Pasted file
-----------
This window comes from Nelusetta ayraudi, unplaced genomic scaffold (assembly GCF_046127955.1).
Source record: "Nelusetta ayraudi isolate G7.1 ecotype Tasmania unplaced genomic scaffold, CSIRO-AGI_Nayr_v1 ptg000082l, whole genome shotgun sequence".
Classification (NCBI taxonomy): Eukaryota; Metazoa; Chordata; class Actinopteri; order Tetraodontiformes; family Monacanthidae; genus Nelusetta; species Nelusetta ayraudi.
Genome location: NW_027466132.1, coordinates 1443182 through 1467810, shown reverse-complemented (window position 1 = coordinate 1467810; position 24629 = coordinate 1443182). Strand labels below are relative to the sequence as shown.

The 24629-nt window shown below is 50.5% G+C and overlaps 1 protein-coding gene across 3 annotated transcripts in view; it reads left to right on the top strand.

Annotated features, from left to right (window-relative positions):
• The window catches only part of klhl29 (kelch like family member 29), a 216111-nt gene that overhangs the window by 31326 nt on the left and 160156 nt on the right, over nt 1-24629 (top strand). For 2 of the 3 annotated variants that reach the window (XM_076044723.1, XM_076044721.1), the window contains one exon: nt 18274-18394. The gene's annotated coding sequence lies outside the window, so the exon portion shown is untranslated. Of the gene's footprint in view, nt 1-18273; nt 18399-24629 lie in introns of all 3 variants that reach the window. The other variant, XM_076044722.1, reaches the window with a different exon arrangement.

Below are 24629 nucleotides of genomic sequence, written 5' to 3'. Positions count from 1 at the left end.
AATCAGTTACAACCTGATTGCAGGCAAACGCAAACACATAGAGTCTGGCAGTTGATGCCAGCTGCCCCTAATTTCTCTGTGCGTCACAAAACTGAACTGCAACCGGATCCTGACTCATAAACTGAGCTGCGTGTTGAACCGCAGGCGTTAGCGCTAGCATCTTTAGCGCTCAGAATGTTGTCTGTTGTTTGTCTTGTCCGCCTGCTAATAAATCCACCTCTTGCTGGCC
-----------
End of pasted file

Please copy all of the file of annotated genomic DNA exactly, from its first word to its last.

This window comes from Nelusetta ayraudi, unplaced genomic scaffold (assembly GCF_046127955.1).
Source record: "Nelusetta ayraudi isolate G7.1 ecotype Tasmania unplaced genomic scaffold, CSIRO-AGI_Nayr_v1 ptg000082l, whole genome shotgun sequence".
Classification (NCBI taxonomy): Eukaryota; Metazoa; Chordata; class Actinopteri; order Tetraodontiformes; family Monacanthidae; genus Nelusetta; species Nelusetta ayraudi.
Genome location: NW_027466132.1, coordinates 1443182 through 1467810, shown reverse-complemented (window position 1 = coordinate 1467810; position 24629 = coordinate 1443182). Strand labels below are relative to the sequence as shown.

The 24629-nt window shown below is 50.5% G+C and overlaps 1 protein-coding gene across 3 annotated transcripts in view; it reads left to right on the top strand.

Annotated features, from left to right (window-relative positions):
• The window catches only part of klhl29 (kelch like family member 29), a 216111-nt gene that overhangs the window by 31326 nt on the left and 160156 nt on the right, over nt 1-24629 (top strand). For 2 of the 3 annotated variants that reach the window (XM_076044723.1, XM_076044721.1), the window contains one exon: nt 18274-18394. The gene's annotated coding sequence lies outside the window, so the exon portion shown is untranslated. Of the gene's footprint in view, nt 1-18273; nt 18399-24629 lie in introns of all 3 variants that reach the window. The other variant, XM_076044722.1, reaches the window with a different exon arrangement.

Below are 24629 nucleotides of genomic sequence, written 5' to 3'. Positions count from 1 at the left end.
AATCAGTTACAACCTGATTGCAGGCAAACGCAAACACATAGAGTCTGGCAGTTGATGCCAGCTGCCCCTAATTTCTCTGTGCGTCACAAAACTGAACTGCAACCGGATCCTGACTCATAAACTGAGCTGCGTGTTGAACCGCAGGCGTTAGCGCTAGCATCTTTAGCGCTCAGAATGTTGTCTGTTGTTTGTCTTGTCCGCCTGCTAATAAATCCACCTCTTGCTGGCC